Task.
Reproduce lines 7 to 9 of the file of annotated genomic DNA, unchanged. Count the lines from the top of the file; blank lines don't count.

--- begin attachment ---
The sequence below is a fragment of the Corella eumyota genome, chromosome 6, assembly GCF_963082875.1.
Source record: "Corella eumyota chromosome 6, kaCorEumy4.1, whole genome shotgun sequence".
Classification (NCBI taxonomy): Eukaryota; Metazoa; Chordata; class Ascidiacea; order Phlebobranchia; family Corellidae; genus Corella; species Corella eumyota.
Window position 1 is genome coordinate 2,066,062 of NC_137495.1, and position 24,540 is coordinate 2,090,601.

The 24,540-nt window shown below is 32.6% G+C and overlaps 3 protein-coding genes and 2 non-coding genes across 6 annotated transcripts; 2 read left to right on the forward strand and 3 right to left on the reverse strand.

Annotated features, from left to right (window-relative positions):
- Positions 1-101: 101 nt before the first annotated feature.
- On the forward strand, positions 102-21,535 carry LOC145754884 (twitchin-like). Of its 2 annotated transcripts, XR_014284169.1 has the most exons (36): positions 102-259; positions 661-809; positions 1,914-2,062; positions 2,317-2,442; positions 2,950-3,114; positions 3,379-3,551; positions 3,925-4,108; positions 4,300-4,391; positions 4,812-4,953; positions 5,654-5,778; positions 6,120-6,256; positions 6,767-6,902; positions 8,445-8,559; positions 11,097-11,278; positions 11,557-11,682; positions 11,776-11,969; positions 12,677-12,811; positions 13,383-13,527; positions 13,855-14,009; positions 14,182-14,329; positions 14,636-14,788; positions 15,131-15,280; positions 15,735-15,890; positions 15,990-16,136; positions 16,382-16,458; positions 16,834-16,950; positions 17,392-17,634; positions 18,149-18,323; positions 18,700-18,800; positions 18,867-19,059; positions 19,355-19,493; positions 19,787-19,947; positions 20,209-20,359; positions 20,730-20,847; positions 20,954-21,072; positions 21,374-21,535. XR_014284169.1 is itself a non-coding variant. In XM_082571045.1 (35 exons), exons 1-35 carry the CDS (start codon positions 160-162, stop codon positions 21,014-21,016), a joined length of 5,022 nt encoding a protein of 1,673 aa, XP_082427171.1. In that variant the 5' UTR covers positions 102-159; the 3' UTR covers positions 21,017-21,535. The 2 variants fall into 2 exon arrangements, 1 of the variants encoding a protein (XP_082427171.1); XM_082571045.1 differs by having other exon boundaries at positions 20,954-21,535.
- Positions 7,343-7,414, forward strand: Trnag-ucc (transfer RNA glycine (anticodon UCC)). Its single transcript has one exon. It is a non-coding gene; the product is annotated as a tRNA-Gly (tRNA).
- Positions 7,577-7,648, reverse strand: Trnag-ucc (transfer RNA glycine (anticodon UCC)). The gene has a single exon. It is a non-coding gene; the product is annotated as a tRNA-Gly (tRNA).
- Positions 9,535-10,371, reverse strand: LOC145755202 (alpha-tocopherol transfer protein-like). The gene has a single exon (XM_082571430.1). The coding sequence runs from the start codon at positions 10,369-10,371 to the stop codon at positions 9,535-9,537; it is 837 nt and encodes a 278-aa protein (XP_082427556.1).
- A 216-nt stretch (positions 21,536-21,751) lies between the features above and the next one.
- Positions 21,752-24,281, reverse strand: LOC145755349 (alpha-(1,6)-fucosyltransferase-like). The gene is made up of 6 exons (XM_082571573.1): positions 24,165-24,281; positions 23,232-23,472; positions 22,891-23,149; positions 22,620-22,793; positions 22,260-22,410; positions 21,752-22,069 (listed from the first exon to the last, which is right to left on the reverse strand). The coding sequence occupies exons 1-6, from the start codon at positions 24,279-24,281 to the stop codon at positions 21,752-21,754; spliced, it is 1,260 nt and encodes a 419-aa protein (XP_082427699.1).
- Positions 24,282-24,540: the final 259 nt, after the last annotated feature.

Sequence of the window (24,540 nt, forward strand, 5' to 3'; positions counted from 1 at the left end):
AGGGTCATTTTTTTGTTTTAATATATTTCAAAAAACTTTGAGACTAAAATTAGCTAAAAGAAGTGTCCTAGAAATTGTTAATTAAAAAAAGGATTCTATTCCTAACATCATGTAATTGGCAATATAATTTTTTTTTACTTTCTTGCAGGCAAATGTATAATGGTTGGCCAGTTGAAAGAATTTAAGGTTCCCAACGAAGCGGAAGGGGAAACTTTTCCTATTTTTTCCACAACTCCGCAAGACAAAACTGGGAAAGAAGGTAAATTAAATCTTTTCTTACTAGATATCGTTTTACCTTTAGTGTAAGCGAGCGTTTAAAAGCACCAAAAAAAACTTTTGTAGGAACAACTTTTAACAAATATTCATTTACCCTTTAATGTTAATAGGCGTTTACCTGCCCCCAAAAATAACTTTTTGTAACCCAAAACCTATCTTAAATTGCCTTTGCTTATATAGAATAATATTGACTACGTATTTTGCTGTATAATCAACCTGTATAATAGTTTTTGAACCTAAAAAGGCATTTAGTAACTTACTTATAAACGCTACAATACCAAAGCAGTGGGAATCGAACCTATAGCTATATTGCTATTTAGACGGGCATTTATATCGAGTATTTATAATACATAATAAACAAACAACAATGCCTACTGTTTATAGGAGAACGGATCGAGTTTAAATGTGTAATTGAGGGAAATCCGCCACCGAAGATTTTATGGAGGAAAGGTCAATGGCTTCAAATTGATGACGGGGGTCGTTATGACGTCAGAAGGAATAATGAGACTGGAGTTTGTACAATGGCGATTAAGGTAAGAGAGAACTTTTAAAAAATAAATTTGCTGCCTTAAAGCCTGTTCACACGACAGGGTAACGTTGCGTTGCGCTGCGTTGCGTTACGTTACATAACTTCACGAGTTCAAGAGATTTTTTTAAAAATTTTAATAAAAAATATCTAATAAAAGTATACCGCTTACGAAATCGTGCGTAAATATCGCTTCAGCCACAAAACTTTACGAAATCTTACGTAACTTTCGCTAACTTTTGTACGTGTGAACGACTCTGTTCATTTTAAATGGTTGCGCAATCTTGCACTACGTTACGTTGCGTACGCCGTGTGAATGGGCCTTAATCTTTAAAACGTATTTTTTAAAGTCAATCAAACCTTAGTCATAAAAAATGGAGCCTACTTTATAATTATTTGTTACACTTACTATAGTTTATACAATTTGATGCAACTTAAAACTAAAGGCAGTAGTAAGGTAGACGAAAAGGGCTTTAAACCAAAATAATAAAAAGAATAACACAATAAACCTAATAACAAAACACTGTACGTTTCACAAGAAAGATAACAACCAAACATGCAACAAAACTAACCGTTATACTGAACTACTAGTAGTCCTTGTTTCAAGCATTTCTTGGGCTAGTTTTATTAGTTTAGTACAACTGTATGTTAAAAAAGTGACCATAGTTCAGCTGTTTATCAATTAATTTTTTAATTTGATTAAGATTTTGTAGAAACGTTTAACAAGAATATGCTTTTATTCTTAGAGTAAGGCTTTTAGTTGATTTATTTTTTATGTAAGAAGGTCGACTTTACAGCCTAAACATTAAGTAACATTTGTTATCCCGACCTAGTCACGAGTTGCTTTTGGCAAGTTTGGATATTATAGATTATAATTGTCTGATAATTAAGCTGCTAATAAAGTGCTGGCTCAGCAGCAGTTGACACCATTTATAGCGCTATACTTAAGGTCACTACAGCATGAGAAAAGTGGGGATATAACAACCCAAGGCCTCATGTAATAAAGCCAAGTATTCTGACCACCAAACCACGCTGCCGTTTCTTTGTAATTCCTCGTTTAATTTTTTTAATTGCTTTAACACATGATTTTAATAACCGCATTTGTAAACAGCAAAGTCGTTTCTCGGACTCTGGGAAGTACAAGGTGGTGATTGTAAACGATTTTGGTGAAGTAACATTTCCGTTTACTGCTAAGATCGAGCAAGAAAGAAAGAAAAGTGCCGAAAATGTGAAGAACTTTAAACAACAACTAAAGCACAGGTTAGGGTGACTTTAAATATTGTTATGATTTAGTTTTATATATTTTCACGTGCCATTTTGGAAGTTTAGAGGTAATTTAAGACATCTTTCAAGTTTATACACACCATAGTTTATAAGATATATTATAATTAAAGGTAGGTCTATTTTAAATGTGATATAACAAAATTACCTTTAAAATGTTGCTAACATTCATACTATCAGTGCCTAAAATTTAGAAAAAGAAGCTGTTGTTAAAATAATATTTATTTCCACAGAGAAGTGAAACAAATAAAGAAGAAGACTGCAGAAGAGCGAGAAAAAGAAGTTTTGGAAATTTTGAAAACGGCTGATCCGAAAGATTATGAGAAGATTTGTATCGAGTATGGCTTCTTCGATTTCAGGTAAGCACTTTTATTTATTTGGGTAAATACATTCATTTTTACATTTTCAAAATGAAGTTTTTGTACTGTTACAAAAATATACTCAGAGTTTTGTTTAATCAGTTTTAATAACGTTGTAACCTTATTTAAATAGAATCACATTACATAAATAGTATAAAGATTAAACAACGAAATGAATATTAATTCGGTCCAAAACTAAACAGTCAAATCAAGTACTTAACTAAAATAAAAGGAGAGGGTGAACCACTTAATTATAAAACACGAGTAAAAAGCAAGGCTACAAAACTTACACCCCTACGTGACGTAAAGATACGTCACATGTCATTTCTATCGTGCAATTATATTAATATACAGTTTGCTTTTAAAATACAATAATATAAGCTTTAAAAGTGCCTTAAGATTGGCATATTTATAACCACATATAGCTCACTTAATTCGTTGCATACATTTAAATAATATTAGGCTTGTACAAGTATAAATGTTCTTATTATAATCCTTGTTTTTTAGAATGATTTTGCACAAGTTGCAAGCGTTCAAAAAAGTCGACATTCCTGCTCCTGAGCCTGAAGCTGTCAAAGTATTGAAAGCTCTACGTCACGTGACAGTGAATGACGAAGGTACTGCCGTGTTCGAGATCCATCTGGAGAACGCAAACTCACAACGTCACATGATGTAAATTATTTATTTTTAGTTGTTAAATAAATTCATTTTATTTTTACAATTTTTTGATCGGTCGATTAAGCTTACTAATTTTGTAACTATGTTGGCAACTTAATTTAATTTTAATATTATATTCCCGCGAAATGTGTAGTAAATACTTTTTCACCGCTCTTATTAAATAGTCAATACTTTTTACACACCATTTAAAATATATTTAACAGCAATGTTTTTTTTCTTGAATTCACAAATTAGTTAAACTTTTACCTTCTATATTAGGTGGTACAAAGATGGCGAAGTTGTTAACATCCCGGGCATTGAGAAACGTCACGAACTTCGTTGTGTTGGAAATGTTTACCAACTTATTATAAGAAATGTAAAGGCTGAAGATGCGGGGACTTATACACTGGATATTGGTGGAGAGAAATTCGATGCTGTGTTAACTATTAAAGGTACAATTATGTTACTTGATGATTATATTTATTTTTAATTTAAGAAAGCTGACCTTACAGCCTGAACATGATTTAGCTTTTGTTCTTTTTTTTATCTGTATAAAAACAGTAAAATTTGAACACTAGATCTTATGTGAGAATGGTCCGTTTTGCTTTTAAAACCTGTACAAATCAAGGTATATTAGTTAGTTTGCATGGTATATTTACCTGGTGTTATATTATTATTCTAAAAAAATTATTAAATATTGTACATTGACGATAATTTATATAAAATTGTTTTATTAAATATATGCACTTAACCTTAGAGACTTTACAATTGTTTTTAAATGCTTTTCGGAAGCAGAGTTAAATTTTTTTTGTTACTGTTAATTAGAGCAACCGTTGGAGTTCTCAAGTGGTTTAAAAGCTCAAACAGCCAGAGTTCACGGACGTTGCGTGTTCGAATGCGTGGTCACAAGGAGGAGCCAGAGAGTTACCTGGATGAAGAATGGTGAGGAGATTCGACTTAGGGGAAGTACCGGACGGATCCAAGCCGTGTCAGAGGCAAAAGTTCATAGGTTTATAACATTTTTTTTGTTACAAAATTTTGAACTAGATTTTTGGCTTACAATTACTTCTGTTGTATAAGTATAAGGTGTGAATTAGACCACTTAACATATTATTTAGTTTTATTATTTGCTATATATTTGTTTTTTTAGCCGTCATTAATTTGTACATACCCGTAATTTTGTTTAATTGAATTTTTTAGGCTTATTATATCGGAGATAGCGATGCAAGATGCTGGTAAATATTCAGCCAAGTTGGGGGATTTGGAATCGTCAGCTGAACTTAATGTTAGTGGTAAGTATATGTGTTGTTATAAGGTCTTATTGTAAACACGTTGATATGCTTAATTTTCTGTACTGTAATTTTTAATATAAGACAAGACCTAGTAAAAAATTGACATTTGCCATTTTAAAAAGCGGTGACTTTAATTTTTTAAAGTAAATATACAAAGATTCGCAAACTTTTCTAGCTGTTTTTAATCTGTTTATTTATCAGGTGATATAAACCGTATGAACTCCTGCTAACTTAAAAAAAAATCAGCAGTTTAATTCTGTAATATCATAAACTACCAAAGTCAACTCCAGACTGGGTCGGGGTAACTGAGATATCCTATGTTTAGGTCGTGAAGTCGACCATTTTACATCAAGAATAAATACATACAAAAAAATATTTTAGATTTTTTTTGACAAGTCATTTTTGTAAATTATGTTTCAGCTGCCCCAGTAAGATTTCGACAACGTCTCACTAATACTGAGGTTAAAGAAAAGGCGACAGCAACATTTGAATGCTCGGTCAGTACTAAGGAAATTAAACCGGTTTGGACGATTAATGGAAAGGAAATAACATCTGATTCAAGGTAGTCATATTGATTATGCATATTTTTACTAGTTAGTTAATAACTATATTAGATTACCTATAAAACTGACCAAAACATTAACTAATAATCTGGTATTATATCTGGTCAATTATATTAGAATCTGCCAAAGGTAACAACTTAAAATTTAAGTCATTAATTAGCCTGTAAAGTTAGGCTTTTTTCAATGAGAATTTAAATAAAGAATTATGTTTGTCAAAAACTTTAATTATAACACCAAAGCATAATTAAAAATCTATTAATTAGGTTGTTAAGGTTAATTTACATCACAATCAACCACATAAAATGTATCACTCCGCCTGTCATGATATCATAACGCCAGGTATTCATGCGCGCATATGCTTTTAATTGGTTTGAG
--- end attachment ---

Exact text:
- Positions 1-101: 101 nt before the first annotated feature.
- On the forward strand, positions 102-21,535 carry LOC145754884 (twitchin-like). Of its 2 annotated transcripts, XR_014284169.1 has the most exons (36): positions 102-259; positions 661-809; positions 1,914-2,062; positions 2,317-2,442; positions 2,950-3,114; positions 3,379-3,551; positions 3,925-4,108; positions 4,300-4,391; positions 4,812-4,953; positions 5,654-5,778; positions 6,120-6,256; positions 6,767-6,902; positions 8,445-8,559; positions 11,097-11,278; positions 11,557-11,682; positions 11,776-11,969; positions 12,677-12,811; positions 13,383-13,527; positions 13,855-14,009; positions 14,182-14,329; positions 14,636-14,788; positions 15,131-15,280; positions 15,735-15,890; positions 15,990-16,136; positions 16,382-16,458; positions 16,834-16,950; positions 17,392-17,634; positions 18,149-18,323; positions 18,700-18,800; positions 18,867-19,059; positions 19,355-19,493; positions 19,787-19,947; positions 20,209-20,359; positions 20,730-20,847; positions 20,954-21,072; positions 21,374-21,535. XR_014284169.1 is itself a non-coding variant. In XM_082571045.1 (35 exons), exons 1-35 carry the CDS (start codon positions 160-162, stop codon positions 21,014-21,016), a joined length of 5,022 nt encoding a protein of 1,673 aa, XP_082427171.1. In that variant the 5' UTR covers positions 102-159; the 3' UTR covers positions 21,017-21,535. The 2 variants fall into 2 exon arrangements, 1 of the variants encoding a protein (XP_082427171.1); XM_082571045.1 differs by having other exon boundaries at positions 20,954-21,535.
- Positions 7,343-7,414, forward strand: Trnag-ucc (transfer RNA glycine (anticodon UCC)). Its single transcript has one exon. It is a non-coding gene; the product is annotated as a tRNA-Gly (tRNA).